(C.D. Cal. 2008) (in order to be granted reformation based on unilateral mistake, a plaintiff must 16 show that he "made a mistake at the time of contracting, and that the mistake was known to or 17 suspected by defendants"). Constructive notice of the other party's mistake is not a sufficient 18 ground for reformation. La Mancha Dev. Corp. v. Sheegog, 78 Cal. App. 3d 9, 16 (Cal. Ct. App. 19
1978). The complaint does not allege that Defendant knew or suspected at the time of contracting 20 that Plaintiffs did not understand the policy's coverage to be limited to $25,000. Indeed, Plaintiffs 21 fail to allege any facts concerning Defendant's knowledge of Plaintiffs' state of mind. 22
WITHOUT PREJUDICE. 24
26 engaged in the transaction of insurance owe a prospective insured who is 65 years of age or older, a 27 duty of honesty, good faith, and fair dealing. This duty is in addition to any other duty, whether 28 express or implied, that may exist."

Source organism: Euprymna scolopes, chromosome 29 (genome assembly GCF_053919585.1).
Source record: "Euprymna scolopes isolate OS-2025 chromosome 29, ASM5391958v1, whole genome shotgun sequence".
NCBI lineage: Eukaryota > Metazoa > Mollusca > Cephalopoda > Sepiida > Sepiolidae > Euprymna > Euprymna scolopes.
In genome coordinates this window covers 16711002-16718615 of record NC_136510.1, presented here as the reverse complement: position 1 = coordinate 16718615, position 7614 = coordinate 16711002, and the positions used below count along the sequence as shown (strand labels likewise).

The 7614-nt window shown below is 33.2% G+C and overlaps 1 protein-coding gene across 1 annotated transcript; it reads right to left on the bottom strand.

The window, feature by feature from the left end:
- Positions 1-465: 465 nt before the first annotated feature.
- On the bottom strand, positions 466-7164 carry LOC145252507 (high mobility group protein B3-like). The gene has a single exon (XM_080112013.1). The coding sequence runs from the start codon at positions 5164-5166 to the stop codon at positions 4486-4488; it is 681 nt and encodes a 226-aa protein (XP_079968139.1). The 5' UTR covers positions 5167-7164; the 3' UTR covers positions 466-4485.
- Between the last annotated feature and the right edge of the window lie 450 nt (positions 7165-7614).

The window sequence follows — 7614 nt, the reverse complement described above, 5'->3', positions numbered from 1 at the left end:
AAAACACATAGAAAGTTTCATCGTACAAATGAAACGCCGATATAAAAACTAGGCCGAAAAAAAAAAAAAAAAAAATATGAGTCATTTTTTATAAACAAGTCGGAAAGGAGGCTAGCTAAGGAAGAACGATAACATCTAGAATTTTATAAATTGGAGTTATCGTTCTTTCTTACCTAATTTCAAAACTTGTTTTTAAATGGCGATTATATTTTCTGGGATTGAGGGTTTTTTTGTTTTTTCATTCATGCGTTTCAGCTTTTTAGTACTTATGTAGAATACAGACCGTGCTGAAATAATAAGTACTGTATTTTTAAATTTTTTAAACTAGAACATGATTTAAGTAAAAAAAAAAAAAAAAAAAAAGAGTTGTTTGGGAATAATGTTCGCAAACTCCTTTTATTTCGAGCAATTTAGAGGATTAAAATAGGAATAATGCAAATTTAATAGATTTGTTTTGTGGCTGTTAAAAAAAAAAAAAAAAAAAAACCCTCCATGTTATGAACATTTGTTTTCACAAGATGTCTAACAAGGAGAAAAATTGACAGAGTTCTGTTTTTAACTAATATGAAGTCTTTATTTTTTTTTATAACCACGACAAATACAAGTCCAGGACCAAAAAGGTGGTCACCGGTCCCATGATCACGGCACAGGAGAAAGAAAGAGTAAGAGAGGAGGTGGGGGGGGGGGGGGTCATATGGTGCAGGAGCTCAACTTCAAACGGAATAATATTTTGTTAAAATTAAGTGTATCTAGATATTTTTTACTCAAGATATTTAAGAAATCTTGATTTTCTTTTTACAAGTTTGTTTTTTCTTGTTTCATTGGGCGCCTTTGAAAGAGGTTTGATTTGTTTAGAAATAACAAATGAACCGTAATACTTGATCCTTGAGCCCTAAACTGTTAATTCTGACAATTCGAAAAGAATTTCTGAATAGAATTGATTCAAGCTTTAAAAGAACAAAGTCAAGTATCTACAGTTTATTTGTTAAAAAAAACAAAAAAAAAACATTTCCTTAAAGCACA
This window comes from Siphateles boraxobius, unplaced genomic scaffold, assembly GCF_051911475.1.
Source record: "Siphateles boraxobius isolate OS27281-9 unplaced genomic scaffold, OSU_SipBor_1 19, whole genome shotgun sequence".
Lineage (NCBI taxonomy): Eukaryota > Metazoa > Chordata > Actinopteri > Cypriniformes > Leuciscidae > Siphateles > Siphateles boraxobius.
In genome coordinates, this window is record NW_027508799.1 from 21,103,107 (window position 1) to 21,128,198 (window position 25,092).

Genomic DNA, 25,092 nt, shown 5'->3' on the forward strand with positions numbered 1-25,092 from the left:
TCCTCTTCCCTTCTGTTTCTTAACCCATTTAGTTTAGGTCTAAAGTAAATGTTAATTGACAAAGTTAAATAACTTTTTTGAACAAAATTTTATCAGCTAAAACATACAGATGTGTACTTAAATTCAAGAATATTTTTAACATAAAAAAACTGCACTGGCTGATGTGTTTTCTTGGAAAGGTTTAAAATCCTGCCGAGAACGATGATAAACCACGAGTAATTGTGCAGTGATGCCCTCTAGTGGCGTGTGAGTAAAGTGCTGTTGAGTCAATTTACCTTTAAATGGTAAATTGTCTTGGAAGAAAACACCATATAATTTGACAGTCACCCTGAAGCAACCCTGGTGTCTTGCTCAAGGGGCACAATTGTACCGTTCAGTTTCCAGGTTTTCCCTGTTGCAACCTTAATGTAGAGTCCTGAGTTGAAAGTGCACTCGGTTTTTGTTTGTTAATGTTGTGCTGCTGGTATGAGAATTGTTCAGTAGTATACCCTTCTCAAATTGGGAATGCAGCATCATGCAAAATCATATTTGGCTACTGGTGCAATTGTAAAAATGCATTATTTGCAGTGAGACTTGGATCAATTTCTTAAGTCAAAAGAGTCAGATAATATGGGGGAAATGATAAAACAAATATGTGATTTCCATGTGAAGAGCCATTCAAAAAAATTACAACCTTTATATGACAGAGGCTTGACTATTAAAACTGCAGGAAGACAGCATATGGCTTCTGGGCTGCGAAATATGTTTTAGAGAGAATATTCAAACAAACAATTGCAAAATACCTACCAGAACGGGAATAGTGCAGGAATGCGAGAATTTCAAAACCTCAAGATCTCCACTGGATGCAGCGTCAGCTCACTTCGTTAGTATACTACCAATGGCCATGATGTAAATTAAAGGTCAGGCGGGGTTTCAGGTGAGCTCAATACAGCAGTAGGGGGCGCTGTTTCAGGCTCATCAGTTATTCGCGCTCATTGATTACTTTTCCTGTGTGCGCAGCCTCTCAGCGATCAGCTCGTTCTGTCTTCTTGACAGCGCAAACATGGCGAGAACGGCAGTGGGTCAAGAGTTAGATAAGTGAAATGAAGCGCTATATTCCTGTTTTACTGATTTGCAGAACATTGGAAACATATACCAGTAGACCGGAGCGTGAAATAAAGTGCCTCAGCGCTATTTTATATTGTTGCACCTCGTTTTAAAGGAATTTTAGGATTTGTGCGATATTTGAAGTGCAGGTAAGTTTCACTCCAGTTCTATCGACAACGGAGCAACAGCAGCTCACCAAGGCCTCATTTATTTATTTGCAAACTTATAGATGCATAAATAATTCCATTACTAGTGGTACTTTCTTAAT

Accordingly, the Court GRANTS Defendant's motion to dismiss the eighth cause of action 23
9. Ninth Cause of Action: Violation of Insurance Code § 785.
California Insurance Code section 785 states: "All insurers, brokers, agents, and others older." In their opposition, Plaintiffs note that Wayne Merritt was over 65 years old at the time 3 coverage was obtained. However, "in determining the propriety of a Rule 12(b)(6) dismissal, a 4 court may not look beyond the complaint to a plaintiff's moving papers, such as a memorandum in 5 opposition to a defendant's motion to dismiss." Schneider v. California Dept. of Corr., 151 F.3d 6
1194, 1201 n.1 (9th Cir. 1998) (emphasis in original). The Court therefore GRANTS Defendant's 7 motion to dismiss the ninth cause of action WITHOUT PREJUDICE. 8